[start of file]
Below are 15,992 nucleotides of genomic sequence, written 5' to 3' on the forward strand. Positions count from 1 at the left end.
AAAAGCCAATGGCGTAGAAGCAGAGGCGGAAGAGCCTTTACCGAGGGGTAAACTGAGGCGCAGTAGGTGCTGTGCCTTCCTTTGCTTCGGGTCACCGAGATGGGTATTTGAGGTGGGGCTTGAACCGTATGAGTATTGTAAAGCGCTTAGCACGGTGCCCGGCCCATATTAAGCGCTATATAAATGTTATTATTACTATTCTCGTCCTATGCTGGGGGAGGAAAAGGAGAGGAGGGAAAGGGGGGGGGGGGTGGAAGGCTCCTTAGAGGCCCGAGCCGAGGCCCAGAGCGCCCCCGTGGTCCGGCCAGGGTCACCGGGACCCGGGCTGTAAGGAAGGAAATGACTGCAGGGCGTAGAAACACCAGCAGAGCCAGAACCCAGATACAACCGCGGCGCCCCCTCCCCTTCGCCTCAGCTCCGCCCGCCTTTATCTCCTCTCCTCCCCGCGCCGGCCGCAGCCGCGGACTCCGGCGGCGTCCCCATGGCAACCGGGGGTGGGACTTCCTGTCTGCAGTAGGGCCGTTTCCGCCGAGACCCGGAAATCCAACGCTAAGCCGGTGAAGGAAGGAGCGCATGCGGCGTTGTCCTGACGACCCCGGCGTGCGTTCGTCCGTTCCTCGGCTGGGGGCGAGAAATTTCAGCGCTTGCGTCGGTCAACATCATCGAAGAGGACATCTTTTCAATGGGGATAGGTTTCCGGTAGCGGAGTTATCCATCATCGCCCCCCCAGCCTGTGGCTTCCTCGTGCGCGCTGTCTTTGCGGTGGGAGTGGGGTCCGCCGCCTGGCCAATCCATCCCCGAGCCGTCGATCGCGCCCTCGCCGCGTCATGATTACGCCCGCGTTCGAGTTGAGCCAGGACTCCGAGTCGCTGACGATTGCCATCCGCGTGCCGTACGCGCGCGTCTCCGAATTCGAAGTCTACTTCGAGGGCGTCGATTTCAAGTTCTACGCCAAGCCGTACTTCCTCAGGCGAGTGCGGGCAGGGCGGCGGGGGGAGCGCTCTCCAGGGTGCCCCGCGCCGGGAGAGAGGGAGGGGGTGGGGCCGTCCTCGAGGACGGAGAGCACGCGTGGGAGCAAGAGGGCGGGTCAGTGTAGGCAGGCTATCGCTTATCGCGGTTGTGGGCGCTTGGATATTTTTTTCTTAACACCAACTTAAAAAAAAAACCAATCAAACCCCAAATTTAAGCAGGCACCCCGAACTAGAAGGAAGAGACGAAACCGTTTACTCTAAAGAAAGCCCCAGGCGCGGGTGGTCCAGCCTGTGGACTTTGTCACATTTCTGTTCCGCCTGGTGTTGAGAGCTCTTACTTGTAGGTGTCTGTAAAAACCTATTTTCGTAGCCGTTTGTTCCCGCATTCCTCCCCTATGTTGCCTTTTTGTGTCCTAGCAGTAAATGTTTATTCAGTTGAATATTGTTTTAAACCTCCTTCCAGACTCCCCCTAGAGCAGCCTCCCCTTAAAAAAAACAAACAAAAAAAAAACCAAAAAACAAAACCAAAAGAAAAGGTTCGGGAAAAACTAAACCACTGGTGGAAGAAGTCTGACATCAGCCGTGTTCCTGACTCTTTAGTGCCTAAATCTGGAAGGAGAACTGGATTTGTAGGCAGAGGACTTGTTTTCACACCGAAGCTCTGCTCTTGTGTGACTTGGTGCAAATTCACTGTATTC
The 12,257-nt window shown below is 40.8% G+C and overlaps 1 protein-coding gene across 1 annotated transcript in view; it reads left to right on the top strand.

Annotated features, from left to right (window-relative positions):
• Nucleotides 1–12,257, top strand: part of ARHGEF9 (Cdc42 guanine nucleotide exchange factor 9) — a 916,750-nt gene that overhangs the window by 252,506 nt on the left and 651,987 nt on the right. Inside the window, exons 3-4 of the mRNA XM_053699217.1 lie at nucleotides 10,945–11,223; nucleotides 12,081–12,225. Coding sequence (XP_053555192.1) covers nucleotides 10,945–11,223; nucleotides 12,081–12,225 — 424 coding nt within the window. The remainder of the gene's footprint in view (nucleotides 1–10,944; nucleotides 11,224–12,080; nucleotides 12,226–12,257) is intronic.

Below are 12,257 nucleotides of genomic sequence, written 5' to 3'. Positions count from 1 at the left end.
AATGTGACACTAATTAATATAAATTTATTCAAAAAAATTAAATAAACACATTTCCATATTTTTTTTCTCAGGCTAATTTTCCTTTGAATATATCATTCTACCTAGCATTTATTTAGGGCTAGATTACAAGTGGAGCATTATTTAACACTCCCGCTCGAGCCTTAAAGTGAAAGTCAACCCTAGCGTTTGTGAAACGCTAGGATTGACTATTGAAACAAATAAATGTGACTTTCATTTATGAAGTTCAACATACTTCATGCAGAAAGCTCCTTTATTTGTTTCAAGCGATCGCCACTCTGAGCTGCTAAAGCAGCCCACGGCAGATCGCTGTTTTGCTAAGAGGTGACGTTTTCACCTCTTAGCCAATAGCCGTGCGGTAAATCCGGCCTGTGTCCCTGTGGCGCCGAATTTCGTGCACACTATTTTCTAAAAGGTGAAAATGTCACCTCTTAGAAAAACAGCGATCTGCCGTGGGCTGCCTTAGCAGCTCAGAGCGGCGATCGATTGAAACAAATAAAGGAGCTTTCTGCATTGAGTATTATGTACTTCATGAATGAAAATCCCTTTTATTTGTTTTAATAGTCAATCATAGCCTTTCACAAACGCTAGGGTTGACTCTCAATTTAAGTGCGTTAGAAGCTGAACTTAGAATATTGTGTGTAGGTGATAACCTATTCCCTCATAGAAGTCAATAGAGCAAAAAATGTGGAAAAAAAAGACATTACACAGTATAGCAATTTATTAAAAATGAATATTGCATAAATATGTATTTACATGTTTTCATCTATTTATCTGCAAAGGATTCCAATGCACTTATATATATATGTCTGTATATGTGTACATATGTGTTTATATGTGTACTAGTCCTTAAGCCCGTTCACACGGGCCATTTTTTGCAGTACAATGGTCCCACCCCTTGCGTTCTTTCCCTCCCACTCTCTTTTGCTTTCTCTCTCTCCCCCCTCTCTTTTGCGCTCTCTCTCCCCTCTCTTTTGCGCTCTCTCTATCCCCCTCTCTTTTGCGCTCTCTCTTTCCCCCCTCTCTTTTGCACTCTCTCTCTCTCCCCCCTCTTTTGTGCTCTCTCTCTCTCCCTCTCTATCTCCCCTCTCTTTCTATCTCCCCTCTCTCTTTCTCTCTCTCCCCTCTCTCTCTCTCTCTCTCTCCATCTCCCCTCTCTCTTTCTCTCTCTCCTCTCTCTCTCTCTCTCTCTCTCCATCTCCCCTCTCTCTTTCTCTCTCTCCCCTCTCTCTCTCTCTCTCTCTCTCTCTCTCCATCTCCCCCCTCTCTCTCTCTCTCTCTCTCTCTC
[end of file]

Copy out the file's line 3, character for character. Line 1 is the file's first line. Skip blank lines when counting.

The 12,257-nt window shown below is 40.8% G+C and overlaps 1 protein-coding gene across 1 annotated transcript in view; it reads left to right on the top strand.